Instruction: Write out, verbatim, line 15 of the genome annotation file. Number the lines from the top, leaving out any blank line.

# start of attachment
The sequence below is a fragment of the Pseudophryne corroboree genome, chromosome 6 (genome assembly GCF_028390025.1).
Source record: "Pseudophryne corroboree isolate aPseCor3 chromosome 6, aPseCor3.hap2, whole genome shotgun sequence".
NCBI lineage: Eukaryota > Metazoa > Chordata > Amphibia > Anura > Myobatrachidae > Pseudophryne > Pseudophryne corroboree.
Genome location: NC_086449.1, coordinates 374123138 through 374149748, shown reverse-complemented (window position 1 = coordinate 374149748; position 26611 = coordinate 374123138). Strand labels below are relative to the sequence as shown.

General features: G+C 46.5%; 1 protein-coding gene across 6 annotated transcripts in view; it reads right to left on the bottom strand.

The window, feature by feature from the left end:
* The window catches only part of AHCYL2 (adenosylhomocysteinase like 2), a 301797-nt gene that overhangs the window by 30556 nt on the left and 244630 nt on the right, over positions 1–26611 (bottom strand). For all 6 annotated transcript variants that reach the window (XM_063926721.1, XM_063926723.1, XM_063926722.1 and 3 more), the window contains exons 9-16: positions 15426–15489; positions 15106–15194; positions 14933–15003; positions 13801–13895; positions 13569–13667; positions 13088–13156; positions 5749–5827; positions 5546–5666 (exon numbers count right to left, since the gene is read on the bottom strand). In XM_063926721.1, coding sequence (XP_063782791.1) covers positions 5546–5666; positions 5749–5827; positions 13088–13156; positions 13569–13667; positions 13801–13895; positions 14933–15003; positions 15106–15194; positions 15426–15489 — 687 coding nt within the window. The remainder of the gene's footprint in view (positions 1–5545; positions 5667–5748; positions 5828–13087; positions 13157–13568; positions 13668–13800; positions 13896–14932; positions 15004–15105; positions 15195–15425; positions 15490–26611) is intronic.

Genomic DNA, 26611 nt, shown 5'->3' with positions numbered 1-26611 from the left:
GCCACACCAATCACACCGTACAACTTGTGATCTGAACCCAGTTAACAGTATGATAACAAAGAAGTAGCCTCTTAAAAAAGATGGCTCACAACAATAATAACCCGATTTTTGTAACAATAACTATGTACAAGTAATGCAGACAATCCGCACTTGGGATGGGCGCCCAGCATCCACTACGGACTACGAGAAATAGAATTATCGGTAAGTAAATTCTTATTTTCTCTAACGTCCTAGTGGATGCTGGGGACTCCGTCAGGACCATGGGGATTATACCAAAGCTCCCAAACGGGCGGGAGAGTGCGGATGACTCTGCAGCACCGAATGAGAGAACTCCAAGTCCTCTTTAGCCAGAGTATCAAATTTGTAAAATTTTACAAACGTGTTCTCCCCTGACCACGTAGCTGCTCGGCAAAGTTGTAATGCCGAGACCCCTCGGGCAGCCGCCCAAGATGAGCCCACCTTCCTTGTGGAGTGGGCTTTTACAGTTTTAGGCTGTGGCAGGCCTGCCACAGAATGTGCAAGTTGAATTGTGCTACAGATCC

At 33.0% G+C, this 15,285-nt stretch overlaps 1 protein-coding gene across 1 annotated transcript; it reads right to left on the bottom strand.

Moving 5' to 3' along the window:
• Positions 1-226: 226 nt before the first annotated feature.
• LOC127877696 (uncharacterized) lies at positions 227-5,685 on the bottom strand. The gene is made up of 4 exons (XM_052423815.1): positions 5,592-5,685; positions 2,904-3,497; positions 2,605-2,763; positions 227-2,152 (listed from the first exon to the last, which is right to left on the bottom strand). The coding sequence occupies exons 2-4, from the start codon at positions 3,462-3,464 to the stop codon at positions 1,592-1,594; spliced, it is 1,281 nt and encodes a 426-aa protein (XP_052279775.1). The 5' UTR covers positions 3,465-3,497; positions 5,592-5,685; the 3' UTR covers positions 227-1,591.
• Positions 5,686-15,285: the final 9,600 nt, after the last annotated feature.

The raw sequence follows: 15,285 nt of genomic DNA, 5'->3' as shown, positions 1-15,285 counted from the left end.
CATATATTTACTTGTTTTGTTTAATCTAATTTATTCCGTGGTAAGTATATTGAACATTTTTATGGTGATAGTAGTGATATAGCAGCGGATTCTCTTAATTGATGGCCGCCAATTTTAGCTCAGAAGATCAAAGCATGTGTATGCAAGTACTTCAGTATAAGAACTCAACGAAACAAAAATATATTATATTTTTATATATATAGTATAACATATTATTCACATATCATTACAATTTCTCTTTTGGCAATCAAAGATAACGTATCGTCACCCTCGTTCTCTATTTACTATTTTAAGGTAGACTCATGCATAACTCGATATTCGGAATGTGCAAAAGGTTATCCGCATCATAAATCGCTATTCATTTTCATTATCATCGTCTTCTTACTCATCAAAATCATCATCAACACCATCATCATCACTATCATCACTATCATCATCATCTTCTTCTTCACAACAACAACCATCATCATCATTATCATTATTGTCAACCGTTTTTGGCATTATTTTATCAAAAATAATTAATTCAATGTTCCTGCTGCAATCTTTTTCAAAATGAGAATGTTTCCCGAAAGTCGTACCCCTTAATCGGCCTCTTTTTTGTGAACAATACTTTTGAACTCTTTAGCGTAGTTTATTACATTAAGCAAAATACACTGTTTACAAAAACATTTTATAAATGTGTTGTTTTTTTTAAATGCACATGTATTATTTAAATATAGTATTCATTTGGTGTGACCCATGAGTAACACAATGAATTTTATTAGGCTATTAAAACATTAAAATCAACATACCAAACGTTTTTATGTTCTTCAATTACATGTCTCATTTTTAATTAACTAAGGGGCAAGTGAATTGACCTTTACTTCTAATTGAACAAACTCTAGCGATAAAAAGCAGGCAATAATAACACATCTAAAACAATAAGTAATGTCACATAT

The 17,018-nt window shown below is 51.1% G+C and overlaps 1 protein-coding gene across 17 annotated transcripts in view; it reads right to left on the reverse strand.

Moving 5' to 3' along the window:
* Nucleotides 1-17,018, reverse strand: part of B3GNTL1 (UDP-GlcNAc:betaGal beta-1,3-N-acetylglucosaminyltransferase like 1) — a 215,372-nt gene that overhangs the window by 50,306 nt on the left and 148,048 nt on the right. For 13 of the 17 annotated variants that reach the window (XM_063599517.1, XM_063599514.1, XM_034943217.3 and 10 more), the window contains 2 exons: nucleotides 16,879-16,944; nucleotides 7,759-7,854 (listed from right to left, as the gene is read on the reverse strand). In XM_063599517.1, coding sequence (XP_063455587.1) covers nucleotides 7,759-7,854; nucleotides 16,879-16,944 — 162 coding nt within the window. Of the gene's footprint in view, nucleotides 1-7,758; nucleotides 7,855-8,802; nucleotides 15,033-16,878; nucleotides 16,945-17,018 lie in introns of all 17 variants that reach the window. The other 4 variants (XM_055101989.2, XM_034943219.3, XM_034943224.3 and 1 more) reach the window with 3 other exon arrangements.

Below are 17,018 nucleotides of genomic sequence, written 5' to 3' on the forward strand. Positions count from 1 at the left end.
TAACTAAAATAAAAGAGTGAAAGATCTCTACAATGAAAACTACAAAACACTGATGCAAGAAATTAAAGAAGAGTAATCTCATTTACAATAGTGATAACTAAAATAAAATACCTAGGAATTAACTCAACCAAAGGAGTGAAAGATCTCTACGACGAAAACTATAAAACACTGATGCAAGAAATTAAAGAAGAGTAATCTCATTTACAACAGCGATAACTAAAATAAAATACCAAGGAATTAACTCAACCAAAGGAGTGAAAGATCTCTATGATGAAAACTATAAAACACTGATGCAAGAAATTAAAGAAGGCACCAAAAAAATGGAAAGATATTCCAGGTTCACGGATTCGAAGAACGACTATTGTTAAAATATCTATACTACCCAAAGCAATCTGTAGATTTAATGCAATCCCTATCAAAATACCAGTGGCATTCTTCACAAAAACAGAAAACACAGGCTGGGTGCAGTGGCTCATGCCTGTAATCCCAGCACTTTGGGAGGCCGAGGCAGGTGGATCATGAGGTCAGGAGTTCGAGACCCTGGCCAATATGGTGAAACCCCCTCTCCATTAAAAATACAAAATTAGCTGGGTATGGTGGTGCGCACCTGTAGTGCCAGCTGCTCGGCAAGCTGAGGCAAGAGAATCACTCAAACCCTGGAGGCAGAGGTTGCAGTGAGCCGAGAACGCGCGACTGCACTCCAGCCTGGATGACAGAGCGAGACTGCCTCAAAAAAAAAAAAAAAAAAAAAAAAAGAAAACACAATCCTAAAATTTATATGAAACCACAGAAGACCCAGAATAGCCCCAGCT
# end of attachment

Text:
The raw sequence follows: 15,285 nt of genomic DNA, 5'->3' as shown, positions 1-15,285 counted from the left end.